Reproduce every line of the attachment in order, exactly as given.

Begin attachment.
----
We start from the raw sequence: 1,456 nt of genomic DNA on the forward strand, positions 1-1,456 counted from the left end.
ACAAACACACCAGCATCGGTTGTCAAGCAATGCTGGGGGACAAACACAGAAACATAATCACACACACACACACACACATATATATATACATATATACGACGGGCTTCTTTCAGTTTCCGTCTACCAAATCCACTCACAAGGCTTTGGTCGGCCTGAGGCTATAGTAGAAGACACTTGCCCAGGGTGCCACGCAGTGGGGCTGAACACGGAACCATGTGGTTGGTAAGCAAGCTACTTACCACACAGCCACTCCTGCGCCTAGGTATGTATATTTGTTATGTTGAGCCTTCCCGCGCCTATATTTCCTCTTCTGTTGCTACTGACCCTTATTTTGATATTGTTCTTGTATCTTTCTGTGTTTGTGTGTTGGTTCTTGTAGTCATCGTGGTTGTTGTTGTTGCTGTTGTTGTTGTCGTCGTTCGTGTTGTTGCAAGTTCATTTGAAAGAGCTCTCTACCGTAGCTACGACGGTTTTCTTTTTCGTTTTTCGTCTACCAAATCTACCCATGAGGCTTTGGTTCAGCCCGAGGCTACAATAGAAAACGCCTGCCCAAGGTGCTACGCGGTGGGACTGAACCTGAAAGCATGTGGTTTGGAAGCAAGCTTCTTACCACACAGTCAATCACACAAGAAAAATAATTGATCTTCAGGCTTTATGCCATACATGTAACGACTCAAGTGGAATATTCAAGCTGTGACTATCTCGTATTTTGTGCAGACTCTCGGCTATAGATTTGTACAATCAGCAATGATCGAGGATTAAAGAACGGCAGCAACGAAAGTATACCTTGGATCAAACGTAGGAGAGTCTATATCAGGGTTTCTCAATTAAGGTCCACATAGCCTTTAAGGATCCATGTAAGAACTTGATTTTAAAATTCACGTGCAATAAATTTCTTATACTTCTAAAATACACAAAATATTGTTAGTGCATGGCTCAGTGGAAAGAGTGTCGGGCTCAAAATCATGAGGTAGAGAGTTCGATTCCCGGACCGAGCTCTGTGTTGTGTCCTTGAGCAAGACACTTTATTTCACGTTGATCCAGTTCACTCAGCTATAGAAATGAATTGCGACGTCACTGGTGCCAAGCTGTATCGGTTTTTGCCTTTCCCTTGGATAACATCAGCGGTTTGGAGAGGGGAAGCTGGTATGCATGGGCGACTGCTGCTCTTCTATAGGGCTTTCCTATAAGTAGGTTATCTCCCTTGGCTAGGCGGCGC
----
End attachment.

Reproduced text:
We start from the raw sequence: 1,456 nt of genomic DNA on the forward strand, positions 1-1,456 counted from the left end.
ACAAACACACCAGCATCGGTTGTCAAGCAATGCTGGGGGACAAACACAGAAACATAATCACACACACACACACACACATATATATATACATATATACGACGGGCTTCTTTCAGTTTCCGTCTACCAAATCCACTCACAAGGCTTTGGTCGGCCTGAGGCTATAGTAGAAGACACTTGCCCAGGGTGCCACGCAGTGGGGCTGAACACGGAACCATGTGGTTGGTAAGCAAGCTACTTACCACACAGCCACTCCTGCGCCTAGGTATGTATATTTGTTATGTTGAGCCTTCCCGCGCCTATATTTCCTCTTCTGTTGCTACTGACCCTTATTTTGATATTGTTCTTGTATCTTTCTGTGTTTGTGTGTTGGTTCTTGTAGTCATCGTGGTTGTTGTTGTTGCTGTTGTTGTTGTCGTCGTTCGTGTTGTTGCAAGTTCATTTGAAAGAGCTCTCTACCGTAGCTACGACGGTTTTCTTTTTCGTTTTTCGTCTACCAAATCTACCCATGAGGCTTTGGTTCAGCCCGAGGCTACAATAGAAAACGCCTGCCCAAGGTGCTACGCGGTGGGACTGAACCTGAAAGCATGTGGTTTGGAAGCAAGCTTCTTACCACACAGTCAATCACACAAGAAAAATAATTGATCTTCAGGCTTTATGCCATACATGTAACGACTCAAGTGGAATATTCAAGCTGTGACTATCTCGTATTTTGTGCAGACTCTCGGCTATAGATTTGTACAATCAGCAATGATCGAGGATTAAAGAACGGCAGCAACGAAAGTATACCTTGGATCAAACGTAGGAGAGTCTATATCAGGGTTTCTCAATTAAGGTCCACATAGCCTTTAAGGATCCATGTAAGAACTTGATTTTAAAATTCACGTGCAATAAATTTCTTATACTTCTAAAATACACAAAATATTGTTAGTGCATGGCTCAGTGGAAAGAGTGTCGGGCTCAAAATCATGAGGTAGAGAGTTCGATTCCCGGACCGAGCTCTGTGTTGTGTCCTTGAGCAAGACACTTTATTTCACGTTGATCCAGTTCACTCAGCTATAGAAATGAATTGCGACGTCACTGGTGCCAAGCTGTATCGGTTTTTGCCTTTCCCTTGGATAACATCAGCGGTTTGGAGAGGGGAAGCTGGTATGCATGGGCGACTGCTGCTCTTCTATAGGGCTTTCCTATAAGTAGGTTATCTCCCTTGGCTAGGCGGCGC